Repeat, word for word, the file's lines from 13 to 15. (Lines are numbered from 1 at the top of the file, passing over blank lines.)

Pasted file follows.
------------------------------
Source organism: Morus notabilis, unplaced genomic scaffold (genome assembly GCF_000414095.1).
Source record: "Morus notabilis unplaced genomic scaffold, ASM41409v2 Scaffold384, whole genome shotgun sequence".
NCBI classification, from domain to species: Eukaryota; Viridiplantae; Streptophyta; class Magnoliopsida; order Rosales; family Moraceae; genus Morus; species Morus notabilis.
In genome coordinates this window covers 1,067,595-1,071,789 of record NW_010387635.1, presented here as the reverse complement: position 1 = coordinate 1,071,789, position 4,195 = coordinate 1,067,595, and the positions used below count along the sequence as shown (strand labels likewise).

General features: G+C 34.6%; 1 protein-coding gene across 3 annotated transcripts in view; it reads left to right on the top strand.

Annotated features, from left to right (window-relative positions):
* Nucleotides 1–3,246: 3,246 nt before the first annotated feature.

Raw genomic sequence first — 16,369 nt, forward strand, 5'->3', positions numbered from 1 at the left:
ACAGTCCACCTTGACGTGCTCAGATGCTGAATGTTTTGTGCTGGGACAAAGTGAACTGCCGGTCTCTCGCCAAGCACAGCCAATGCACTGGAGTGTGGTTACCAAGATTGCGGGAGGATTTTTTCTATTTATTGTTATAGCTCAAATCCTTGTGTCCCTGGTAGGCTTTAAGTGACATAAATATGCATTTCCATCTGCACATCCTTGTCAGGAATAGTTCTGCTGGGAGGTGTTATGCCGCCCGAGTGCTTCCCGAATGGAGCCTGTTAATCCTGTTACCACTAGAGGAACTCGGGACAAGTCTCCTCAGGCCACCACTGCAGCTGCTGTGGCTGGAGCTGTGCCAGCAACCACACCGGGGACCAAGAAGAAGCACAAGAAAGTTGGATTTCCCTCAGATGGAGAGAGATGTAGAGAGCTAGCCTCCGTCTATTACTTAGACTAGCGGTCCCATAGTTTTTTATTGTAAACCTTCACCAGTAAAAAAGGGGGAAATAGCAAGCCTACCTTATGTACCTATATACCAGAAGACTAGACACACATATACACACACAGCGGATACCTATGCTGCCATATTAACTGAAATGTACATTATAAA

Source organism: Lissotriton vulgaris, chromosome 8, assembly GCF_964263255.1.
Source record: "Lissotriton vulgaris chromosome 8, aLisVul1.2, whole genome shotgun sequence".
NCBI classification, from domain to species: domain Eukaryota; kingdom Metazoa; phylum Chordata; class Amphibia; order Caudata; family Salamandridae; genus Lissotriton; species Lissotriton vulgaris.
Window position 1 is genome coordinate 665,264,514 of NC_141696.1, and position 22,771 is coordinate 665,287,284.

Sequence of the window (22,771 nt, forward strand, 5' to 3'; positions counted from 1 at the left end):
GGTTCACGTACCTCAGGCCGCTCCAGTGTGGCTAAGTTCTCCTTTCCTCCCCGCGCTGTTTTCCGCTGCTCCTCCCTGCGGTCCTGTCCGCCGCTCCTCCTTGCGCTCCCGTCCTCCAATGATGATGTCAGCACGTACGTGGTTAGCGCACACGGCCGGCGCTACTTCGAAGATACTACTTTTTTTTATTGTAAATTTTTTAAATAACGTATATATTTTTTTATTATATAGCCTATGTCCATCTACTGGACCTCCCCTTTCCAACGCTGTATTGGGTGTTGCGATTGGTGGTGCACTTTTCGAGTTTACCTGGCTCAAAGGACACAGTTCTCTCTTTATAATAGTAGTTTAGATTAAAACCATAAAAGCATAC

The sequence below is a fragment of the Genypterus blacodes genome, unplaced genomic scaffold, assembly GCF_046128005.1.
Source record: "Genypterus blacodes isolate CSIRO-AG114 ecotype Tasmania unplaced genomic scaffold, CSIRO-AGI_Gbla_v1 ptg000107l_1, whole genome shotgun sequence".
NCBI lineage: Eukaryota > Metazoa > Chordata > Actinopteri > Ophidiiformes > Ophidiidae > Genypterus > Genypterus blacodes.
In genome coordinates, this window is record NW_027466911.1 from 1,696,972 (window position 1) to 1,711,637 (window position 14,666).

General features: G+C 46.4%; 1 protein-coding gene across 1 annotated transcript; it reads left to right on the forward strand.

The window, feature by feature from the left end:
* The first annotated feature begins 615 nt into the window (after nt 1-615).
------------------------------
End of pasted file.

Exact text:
Window position 1 is genome coordinate 665,264,514 of NC_141696.1, and position 22,771 is coordinate 665,287,284.

Sequence of the window (22,771 nt, forward strand, 5' to 3'; positions counted from 1 at the left end):
GGTTCACGTACCTCAGGCCGCTCCAGTGTGGCTAAGTTCTCCTTTCCTCCCCGCGCTGTTTTCCGCTGCTCCTCCCTGCGGTCCTGTCCGCCGCTCCTCCTTGCGCTCCCGTCCTCCAATGATGATGTCAGCACGTACGTGGTTAGCGCACACGGCCGGCGCTACTTCGAAGATACTACTTTTTTTTATTGTAAATTTTTTAAATAACGTATATATTTTTTTATTATATAGCCTATGTCCATCTACTGGACCTCCCCTTTCCAACGCTGTATTGGGTGTTGCGATTGGTGGTGCACTTTTCGAGTTTACCTGGCTCAAAGGACACAGTTCTCTCTTTATAATAGTAGTTTAGATTAAAACCATAAAAGCATAC